Jian stands leaning on a crib in a dimly lit room with high windows, while a half-moon of neatly dressed men and women hang on her every word.

All around her, more cribs, each filled by a small child bundled in heavy winter clothes and tucked beneath layers of comforters and knit blankets. Children coo quietly and stare around wide-eyed at the uncommon commotion in their room.

Jian’s voice is low but firm, and even without understanding Chinese, her tone communicates that she is delivering a serious message.

The three leaders of this orphanage — a home to more than 200 children at any given time — listen intently, wide-eyed, too, nodding along.

“I’m asking them why they haven’t sent this little girl’s file to Beijing,” Jian says, motioning to a toddler with Down syndrome dressed in a thick coat, contently snuggled against a caregiver in worn out lavender-colored scrubs.

Jian Chen lives and works in the U.S. as Holt’s vice president of China programs. But she was born in China, spent half her life in China, and has developed a solid reputation through the years working with the Chinese government and social welfare community to advocate for the rights of orphaned, abandoned and vulnerable children. When Jian speaks, people listen.

The little girl Jian told orphanage staff Holt could find a family for, if only they would prepare her child file and send it to Beijing for adoption processing.

“I tell them that we can find a family for her,” she says of the toddler with Down syndrome, “but they are so surprised to hear that.” Read More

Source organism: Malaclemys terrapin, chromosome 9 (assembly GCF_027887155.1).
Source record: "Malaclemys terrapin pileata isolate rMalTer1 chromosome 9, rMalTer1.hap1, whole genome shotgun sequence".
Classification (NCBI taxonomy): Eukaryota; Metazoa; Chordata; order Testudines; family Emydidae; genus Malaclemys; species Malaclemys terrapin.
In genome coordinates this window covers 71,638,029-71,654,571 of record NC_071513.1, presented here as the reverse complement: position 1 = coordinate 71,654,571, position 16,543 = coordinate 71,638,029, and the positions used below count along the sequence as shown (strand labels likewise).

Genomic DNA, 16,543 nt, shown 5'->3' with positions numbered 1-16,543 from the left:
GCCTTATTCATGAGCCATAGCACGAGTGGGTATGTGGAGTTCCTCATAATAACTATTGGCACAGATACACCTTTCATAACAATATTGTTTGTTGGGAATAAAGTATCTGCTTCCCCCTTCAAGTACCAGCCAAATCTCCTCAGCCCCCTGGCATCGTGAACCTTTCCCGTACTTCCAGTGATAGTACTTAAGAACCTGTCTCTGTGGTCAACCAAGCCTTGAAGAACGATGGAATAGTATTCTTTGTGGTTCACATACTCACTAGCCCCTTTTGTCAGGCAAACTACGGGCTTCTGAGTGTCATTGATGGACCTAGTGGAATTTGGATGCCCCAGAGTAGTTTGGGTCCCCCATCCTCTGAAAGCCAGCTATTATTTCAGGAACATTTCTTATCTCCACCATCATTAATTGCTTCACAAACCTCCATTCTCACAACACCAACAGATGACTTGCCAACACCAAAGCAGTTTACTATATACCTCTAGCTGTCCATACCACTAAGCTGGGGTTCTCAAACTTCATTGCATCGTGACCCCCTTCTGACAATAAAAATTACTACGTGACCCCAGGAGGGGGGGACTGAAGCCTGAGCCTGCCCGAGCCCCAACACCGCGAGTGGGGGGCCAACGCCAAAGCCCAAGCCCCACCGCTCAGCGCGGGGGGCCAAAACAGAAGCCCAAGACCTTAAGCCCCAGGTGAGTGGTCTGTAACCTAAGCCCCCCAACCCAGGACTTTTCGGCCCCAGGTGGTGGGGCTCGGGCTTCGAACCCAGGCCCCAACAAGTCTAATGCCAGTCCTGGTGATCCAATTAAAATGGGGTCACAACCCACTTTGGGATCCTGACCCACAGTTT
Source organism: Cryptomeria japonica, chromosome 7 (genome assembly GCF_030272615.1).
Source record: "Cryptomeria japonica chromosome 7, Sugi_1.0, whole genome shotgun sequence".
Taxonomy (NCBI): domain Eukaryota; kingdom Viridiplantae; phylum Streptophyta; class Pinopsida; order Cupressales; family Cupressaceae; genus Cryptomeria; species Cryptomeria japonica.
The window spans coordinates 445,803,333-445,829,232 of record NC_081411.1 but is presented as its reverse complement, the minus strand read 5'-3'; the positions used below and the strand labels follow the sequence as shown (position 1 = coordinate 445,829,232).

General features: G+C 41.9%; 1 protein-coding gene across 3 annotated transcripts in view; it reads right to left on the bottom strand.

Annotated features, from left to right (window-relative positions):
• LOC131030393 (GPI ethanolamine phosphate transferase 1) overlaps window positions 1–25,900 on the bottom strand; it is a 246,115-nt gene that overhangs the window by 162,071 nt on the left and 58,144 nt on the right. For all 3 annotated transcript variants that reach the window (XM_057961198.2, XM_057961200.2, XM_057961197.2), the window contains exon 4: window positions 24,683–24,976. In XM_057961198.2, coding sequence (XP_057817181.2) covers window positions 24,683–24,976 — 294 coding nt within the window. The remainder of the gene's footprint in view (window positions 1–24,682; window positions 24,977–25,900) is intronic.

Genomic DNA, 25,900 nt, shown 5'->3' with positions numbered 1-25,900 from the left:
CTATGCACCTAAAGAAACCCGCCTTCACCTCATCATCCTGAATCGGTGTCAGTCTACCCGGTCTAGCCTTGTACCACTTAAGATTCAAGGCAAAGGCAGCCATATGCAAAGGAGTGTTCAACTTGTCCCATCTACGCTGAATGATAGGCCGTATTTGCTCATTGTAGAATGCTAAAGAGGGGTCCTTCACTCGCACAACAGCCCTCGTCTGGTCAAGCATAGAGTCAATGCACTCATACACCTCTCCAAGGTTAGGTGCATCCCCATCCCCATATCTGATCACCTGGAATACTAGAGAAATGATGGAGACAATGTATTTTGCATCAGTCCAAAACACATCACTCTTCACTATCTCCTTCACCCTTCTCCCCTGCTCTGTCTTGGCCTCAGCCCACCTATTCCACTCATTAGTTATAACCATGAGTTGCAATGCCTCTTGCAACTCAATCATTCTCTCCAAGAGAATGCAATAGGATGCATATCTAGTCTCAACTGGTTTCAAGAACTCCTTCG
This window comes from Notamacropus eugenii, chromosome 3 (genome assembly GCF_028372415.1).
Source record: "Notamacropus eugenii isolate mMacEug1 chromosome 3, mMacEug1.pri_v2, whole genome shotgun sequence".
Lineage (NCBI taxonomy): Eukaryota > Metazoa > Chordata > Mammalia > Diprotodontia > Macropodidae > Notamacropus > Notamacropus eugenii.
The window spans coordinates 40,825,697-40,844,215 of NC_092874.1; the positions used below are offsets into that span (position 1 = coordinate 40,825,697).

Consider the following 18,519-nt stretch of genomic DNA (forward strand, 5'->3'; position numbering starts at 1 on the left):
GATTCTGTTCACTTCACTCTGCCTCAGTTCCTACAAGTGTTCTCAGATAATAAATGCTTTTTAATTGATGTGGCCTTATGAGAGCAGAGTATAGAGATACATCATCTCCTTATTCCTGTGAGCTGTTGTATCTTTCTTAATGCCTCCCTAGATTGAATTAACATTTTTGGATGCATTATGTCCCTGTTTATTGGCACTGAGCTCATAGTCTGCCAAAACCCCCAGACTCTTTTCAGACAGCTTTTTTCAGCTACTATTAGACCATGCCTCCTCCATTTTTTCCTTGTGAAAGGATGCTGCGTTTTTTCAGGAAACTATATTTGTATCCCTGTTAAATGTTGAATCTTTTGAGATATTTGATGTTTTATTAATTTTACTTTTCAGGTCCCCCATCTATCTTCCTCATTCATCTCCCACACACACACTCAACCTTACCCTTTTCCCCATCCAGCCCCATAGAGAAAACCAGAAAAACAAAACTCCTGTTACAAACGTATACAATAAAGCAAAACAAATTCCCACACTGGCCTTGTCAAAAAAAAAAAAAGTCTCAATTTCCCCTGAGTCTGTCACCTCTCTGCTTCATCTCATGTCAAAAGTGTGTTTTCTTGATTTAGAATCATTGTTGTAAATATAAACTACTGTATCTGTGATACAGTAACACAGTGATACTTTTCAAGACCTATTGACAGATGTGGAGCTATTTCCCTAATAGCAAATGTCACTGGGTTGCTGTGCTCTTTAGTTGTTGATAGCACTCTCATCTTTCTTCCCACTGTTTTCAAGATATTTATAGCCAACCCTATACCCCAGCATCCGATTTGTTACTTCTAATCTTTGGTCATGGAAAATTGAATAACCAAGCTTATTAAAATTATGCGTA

Around the world, most children come into care not because their families don’t love them, but because they can’t care for them. And far too often, they reason they can’t care for them is because their children have special medical or developmental needs. But through the innovative programs of one longstanding partner in Mongolia, Holt supporters are working to help children thrive — and keep them in the loving care of their families. 

Typically, if a family intends to take their child home — like this little one abandoned in a taxi — they will be back within a month. If their somebodies don’t come back, they become “social orphans.”

This one was left in a taxi, May says, motioning to a months-old baby girl gumming her fingers from inside her crib. Her father told the driver he would be right back. He just needed to get some cash to pay his fare. He never returned.

May Gombo is the adoption/social service program coordinator for Holt Mongolia. She comes here often, and knows each child’s story.

This girl was found in an open market area, she says of a crusty-nosed little cutie with wispy black hair pulled into a pointy topknot. Her parents are homeless and both are alcoholics — “and they live,” May says, “in a hole.” Like so many of the city’s homeless, this girl and her family are part of the subterranean civilization that seeks heat underground during Ulaanbaatar’s frigid winter months, when temperatures can drop below 40. Read More

Born with severe sight and hearing impairments, it’s like Giang was trapped, unable to communicate with the world around her. But then, everything changed.

Giang sat on the back of her family’s motorbike, riding home after a full day. Her mother thought everything was going well, until out of the corner of her eye she saw something fly through the air and land on the side of the road.

“No! Not her hearing aids!”

Yes, 4-year-old Giang had apparently had enough noise for the day. But still — believe it or not — this was progress.